Turner Field

Memorable moments from Centennial Olympic Stadium (Turner Field)

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All that will be left are memories once Turner Field is demolished.

Of course, Turner Field was originally known as Centennial Olympic Stadium. It was built for the 1996 Atlanta Olympics, the Centennial Games 100 years after the first modern Olympics were staged.

Here are 10 highlights from 17 years ago, in no particular order:

1. Muhammad Ali lights Olympic cauldron

The night of July 19 provided the lasting image of the Games. Ali, 54 and slowed by Parkinson’s, was the final leg of the torch relay, receiving a handoff from swimmer Janet Evans and lighting the Olympic cauldron.

Later in the Games, Ali would receive a replacement for the 1960 Olympic gold medal he lost.

2. Michael Johnson breaks world record in 200m

The man with the golden shoes doubled up in the 200m and 400m. He broke the Olympic record to win the 400m in 43.49 seconds, but his 200m gold three days later was more impressive.

Johnson, in his trademark upright running style, took a whopping .34 of a second off his previous record set less than two months before the Games. He ran fast enough to be ticketed for speeding in a school zone.

3. Gail Devers dedicates 100m win to bombing victims

Devers, known for her long fingernails, edged Merlene Ottey and Georgia native Gwen Torrance in a photo finish to defend her Olympic title. Devers and Ottey both ran 10.94, while Torrance took bronze in 10.96.

Devers said after that the victims of the Centennial Olympic Park bombing from earlier that day were in her thoughts.

4. Donovan Bailey breaks world record in 100m

The Canadian followed up his world championship with an Olympic title, winning in 9.84 seconds to break Leroy Burrell‘s world record of 9.85 from 1994.

Bailey’s look of astonishment as he crossed the finish line was an indelible memory from the track and field competition at those Games. As was 1992 Olympic champion Linford Christie‘s false-start disqualification.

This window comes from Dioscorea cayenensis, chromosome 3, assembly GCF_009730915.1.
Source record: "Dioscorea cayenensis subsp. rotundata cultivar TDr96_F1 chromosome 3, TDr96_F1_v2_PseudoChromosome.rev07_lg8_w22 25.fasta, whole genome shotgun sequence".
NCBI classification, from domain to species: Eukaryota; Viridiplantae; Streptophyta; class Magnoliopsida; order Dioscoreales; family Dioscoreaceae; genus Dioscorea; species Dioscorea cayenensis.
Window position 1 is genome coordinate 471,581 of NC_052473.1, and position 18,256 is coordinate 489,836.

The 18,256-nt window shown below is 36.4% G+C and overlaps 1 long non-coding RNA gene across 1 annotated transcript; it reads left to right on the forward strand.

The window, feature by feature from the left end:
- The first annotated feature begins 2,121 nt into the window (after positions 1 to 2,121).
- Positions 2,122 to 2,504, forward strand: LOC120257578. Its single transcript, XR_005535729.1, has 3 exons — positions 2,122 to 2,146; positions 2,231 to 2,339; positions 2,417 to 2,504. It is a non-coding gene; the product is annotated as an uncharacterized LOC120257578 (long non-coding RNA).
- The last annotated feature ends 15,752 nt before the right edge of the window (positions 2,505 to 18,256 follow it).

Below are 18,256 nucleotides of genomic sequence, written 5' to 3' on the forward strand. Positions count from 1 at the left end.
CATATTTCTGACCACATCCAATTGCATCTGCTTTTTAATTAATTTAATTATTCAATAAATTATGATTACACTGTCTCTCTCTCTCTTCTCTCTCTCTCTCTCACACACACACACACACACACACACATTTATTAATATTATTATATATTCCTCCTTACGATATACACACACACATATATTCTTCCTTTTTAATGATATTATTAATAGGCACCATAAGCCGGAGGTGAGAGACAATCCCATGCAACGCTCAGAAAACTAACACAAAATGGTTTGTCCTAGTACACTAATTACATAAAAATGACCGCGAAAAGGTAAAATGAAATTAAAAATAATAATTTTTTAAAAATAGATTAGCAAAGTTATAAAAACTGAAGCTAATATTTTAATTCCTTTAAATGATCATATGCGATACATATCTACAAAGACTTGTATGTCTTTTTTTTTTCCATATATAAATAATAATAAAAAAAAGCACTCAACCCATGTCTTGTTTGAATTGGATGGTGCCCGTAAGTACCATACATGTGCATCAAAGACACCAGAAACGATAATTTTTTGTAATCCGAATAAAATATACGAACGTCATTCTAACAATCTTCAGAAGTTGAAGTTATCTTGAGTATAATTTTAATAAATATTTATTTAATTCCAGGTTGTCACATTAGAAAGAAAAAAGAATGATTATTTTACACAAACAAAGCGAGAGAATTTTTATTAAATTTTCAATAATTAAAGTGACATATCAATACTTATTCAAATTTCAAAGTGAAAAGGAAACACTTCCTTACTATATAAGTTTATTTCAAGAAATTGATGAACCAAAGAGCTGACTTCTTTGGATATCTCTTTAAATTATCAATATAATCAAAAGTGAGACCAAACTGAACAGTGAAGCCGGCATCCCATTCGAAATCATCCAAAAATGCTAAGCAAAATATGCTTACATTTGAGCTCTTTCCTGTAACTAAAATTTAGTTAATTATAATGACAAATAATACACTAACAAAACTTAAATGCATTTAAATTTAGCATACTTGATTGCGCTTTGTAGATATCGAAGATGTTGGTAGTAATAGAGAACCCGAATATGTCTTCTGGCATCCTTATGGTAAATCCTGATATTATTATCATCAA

5. Marie-Jose Perec pulls off 200m-400m double

The French gazelle got far less press than Johnson did for his 200m-400m double. She defended her title in the 200m and then won the 400m in an Olympic record time.

Australian Cathy Freeman took silver in the 400m, four years before she became the star of the 2000 Olympics.

6. Dan O’Brien wins decathlon

O’Brien was a redemption story in track and field, having shockingly missed the 1992 U.S. Olympic Team by no-heighting in the pole vault at the Olympic Trials.

He came back with a fervor for Atlanta, scoring 8,824 points (23 off Daley Thompson‘s Olympic record) to become the first American in 20 years to win the 10-event competition.

7. Jackie Joyner-Kersee ends career with bronze

Joyner-Kersee, at 34, was hampered by a hamstring injury going into her final Olympics. She withdrew after one event in the heptathlon, leaving her in doubt for the long jump.

She gamely qualified for the long jump final. In sixth place with one jump to go, she summoned a 23-footer to snag the bronze, her sixth career Olympic medal.

8. Morceli’s win, El Guerrouj’s fall in 1500m

The 1500m saw a clash between two of the greatest middle-distance runners of all time.

World record holder and three-time world champion Nourredine Morceli won gold, but it was what happened as the bell rung that went down in history.

Hicham El Guerrouj, then 21, tripped and fell after spiking Morceli in the right Achilles tendon going into the final lap. El Guerrouj would get up, finish 12th and last and wait eight years before winning double gold in 2004.

9. Carl Lewis ties gold-medal record

Lewis, at 35, won his fourth straight Olympic title in the long jump for his ninth career Olympic gold medal. That tied the record for most career Olympic gold medals (later to be smashed by Michael Phelps).

A debate raged over whether Lewis would be put on the U.S. 4x100m relay team later in the Games. He was not, and therefore unable to try for a solo record 10th Olympic gold. Not that it would have mattered. Canada, anchored by Bailey, won by .36 of a second over the U.S.

10. Closing Ceremony

The Games concluded with a festive night of performances that included Stevie Wonder performing John Lennon‘s “Imagine.”

International Olympic Committee president Juan Antonio Samaranch did not declare Atlanta the “best Games ever,” as he did in Barcelona and then in Sydney.

“Well done, Atlanta,” he said. “These Centennial Games — the Games of universality and unity — have indeed been most exceptional.”

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Carolina Kostner tops Alina Zagitova in world champs short program

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Italian Carolina Kostner is the surprise leader after the short program at figure skating worlds, topping a woman half her age, Olympic champion Alina Zagitova, by .76 of a point in Milan on Wednesday.